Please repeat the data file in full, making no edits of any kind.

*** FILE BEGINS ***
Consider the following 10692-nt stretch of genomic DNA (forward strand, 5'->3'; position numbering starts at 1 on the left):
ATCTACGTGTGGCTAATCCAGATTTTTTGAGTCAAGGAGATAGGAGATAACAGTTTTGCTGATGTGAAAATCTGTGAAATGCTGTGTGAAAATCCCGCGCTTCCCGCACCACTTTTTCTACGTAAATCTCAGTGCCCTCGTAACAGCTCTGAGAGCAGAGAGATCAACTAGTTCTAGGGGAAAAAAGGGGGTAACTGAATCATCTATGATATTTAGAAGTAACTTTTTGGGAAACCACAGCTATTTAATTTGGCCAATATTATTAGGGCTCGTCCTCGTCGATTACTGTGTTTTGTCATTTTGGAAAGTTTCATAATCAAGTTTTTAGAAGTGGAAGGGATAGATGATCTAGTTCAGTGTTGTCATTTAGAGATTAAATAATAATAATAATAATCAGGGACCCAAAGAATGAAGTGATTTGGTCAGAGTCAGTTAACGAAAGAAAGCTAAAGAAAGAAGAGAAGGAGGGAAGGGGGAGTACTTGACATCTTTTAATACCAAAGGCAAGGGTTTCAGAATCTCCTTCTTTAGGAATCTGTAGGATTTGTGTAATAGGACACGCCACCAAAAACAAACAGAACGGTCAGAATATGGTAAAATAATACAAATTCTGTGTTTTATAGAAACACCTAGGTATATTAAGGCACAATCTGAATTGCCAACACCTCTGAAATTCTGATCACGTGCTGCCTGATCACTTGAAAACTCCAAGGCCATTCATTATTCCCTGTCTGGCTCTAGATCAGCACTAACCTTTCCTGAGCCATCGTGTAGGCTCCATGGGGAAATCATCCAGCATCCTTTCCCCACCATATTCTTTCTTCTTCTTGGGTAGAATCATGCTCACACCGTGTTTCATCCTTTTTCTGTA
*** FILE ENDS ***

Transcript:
Consider the following 10692-nt stretch of genomic DNA (forward strand, 5'->3'; position numbering starts at 1 on the left):
ATCTACGTGTGGCTAATCCAGATTTTTTGAGTCAAGGAGATAGGAGATAACAGTTTTGCTGATGTGAAAATCTGTGAAATGCTGTGTGAAAATCCCGCGCTTCCCGCACCACTTTTTCTACGTAAATCTCAGTGCCCTCGTAACAGCTCTGAGAGCAGAGAGATCAACTAGTTCTAGGGGAAAAAAGGGGGTAACTGAATCATCTATGATATTTAGAAGTAACTTTTTGGGAAACCACAGCTATTTAATTTGGCCAATATTATTAGGGCTCGTCCTCGTCGATTACTGTGTTTTGTCATTTTGGAAAGTTTCATAATCAAGTTTTTAGAAGTGGAAGGGATAGATGATCTAGTTCAGTGTTGTCATTTAGAGATTAAATAATAATAATAATAATCAGGGACCCAAAGAATGAAGTGATTTGGTCAGAGTCAGTTAACGAAAGAAAGCTAAAGAAAGAAGAGAAGGAGGGAAGGGGGAGTACTTGACATCTTTTAATACCAAAGGCAAGGGTTTCAGAATCTCCTTCTTTAGGAATCTGTAGGATTTGTGTAATAGGACACGCCACCAAAAACAAACAGAACGGTCAGAATATGGTAAAATAATACAAATTCTGTGTTTTATAGAAACACCTAGGTATATTAAGGCACAATCTGAATTGCCAACACCTCTGAAATTCTGATCACGTGCTGCCTGATCACTTGAAAACTCCAAGGCCATTCATTATTCCCTGTCTGGCTCTAGATCAGCACTAACCTTTCCTGAGCCATCGTGTAGGCTCCATGGGGAAATCATCCAGCATCCTTTCCCCACCATATTCTTTCTTCTTCTTGGGTAGAATCATGCTCACACCGTGTTTCATCCTTTTTCTGTA